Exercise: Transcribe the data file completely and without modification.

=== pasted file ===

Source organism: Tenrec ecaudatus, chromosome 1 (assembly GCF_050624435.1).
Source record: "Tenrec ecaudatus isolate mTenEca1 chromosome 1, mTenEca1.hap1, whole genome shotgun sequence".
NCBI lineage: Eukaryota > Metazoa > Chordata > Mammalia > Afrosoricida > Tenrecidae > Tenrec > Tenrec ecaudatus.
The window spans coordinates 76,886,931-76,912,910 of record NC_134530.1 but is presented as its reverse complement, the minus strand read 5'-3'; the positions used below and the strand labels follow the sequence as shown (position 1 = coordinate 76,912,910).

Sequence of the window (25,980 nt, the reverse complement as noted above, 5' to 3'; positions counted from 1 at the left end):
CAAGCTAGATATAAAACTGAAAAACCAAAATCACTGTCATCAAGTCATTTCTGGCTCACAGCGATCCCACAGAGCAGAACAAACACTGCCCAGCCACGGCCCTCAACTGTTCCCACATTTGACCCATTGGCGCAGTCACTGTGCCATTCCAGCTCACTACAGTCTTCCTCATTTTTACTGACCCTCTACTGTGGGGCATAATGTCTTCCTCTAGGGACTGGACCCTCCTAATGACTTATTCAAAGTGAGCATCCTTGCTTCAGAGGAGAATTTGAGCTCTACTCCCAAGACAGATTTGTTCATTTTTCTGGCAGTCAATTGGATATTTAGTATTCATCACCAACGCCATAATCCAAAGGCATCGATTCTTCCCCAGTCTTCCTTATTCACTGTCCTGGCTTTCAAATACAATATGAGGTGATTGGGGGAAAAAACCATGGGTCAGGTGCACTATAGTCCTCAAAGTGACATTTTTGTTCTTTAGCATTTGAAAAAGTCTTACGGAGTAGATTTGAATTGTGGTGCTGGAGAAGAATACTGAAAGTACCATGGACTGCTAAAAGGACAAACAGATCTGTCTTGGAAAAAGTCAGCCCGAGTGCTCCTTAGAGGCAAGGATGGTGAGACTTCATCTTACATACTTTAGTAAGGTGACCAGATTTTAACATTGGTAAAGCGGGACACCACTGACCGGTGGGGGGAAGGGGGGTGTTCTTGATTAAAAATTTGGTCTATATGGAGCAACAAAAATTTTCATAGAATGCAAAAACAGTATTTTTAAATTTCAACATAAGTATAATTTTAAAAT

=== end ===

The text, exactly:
Source organism: Tenrec ecaudatus, chromosome 1 (assembly GCF_050624435.1).
Source record: "Tenrec ecaudatus isolate mTenEca1 chromosome 1, mTenEca1.hap1, whole genome shotgun sequence".
NCBI lineage: Eukaryota > Metazoa > Chordata > Mammalia > Afrosoricida > Tenrecidae > Tenrec > Tenrec ecaudatus.
The window spans coordinates 76,886,931-76,912,910 of record NC_134530.1 but is presented as its reverse complement, the minus strand read 5'-3'; the positions used below and the strand labels follow the sequence as shown (position 1 = coordinate 76,912,910).

Sequence of the window (25,980 nt, the reverse complement as noted above, 5' to 3'; positions counted from 1 at the left end):
CAAGCTAGATATAAAACTGAAAAACCAAAATCACTGTCATCAAGTCATTTCTGGCTCACAGCGATCCCACAGAGCAGAACAAACACTGCCCAGCCACGGCCCTCAACTGTTCCCACATTTGACCCATTGGCGCAGTCACTGTGCCATTCCAGCTCACTACAGTCTTCCTCATTTTTACTGACCCTCTACTGTGGGGCATAATGTCTTCCTCTAGGGACTGGACCCTCCTAATGACTTATTCAAAGTGAGCATCCTTGCTTCAGAGGAGAATTTGAGCTCTACTCCCAAGACAGATTTGTTCATTTTTCTGGCAGTCAATTGGATATTTAGTATTCATCACCAACGCCATAATCCAAAGGCATCGATTCTTCCCCAGTCTTCCTTATTCACTGTCCTGGCTTTCAAATACAATATGAGGTGATTGGGGGAAAAAACCATGGGTCAGGTGCACTATAGTCCTCAAAGTGACATTTTTGTTCTTTAGCATTTGAAAAAGTCTTACGGAGTAGATTTGAATTGTGGTGCTGGAGAAGAATACTGAAAGTACCATGGACTGCTAAAAGGACAAACAGATCTGTCTTGGAAAAAGTCAGCCCGAGTGCTCCTTAGAGGCAAGGATGGTGAGACTTCATCTTACATACTTTAGTAAGGTGACCAGATTTTAACATTGGTAAAGCGGGACACCACTGACCGGTGGGGGGAAGGGGGGTGTTCTTGATTAAAAATTTGGTCTATATGGAGCAACAAAAATTTTCATAGAATGCAAAAACAGTATTTTTAAATTTCAACATAAGTATAATTTTAAAAT